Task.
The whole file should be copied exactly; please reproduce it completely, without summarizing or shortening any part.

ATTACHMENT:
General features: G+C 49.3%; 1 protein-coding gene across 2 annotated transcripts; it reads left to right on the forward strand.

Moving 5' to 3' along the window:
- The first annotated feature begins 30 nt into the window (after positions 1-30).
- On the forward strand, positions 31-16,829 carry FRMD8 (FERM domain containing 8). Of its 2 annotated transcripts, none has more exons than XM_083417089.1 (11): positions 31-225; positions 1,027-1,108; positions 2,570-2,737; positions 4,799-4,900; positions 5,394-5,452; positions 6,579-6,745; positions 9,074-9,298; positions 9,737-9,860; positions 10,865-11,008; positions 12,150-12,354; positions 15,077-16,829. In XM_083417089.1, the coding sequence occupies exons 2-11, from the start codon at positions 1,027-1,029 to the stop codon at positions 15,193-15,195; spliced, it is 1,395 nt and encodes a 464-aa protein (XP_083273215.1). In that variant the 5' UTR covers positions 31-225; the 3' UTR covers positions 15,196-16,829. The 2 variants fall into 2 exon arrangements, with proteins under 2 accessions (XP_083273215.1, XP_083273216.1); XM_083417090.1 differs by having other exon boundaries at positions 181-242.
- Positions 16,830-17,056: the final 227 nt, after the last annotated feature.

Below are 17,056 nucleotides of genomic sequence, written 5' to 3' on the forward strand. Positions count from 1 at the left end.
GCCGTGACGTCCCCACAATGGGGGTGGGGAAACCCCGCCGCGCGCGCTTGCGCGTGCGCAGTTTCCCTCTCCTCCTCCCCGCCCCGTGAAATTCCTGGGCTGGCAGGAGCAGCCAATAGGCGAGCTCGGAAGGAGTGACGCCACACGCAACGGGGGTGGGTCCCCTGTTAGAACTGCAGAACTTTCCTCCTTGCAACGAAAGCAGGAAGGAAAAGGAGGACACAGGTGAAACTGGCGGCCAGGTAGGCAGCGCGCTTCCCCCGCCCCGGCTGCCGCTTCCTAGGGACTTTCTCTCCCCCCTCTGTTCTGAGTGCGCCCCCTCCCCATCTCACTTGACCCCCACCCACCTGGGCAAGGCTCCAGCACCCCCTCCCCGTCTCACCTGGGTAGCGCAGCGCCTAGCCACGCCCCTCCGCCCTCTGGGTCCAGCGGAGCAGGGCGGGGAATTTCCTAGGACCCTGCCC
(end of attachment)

General features: G+C 49.3%; 1 protein-coding gene across 2 annotated transcripts; it reads left to right on the forward strand.

Moving 5' to 3' along the window:
- The first annotated feature begins 30 nt into the window (after positions 1-30).
- On the forward strand, positions 31-16,829 carry FRMD8 (FERM domain containing 8). Of its 2 annotated transcripts, none has more exons than XM_083417089.1 (11): positions 31-225; positions 1,027-1,108; positions 2,570-2,737; positions 4,799-4,900; positions 5,394-5,452; positions 6,579-6,745; positions 9,074-9,298; positions 9,737-9,860; positions 10,865-11,008; positions 12,150-12,354; positions 15,077-16,829. In XM_083417089.1, the coding sequence occupies exons 2-11, from the start codon at positions 1,027-1,029 to the stop codon at positions 15,193-15,195; spliced, it is 1,395 nt and encodes a 464-aa protein (XP_083273215.1). In that variant the 5' UTR covers positions 31-225; the 3' UTR covers positions 15,196-16,829. The 2 variants fall into 2 exon arrangements, with proteins under 2 accessions (XP_083273215.1, XP_083273216.1); XM_083417090.1 differs by having other exon boundaries at positions 181-242.
- Positions 16,830-17,056: the final 227 nt, after the last annotated feature.

Below are 17,056 nucleotides of genomic sequence, written 5' to 3' on the forward strand. Positions count from 1 at the left end.
GCCGTGACGTCCCCACAATGGGGGTGGGGAAACCCCGCCGCGCGCGCTTGCGCGTGCGCAGTTTCCCTCTCCTCCTCCCCGCCCCGTGAAATTCCTGGGCTGGCAGGAGCAGCCAATAGGCGAGCTCGGAAGGAGTGACGCCACACGCAACGGGGGTGGGTCCCCTGTTAGAACTGCAGAACTTTCCTCCTTGCAACGAAAGCAGGAAGGAAAAGGAGGACACAGGTGAAACTGGCGGCCAGGTAGGCAGCGCGCTTCCCCCGCCCCGGCTGCCGCTTCCTAGGGACTTTCTCTCCCCCCTCTGTTCTGAGTGCGCCCCCTCCCCATCTCACTTGACCCCCACCCACCTGGGCAAGGCTCCAGCACCCCCTCCCCGTCTCACCTGGGTAGCGCAGCGCCTAGCCACGCCCCTCCGCCCTCTGGGTCCAGCGGAGCAGGGCGGGGAATTTCCTAGGACCCTGCCC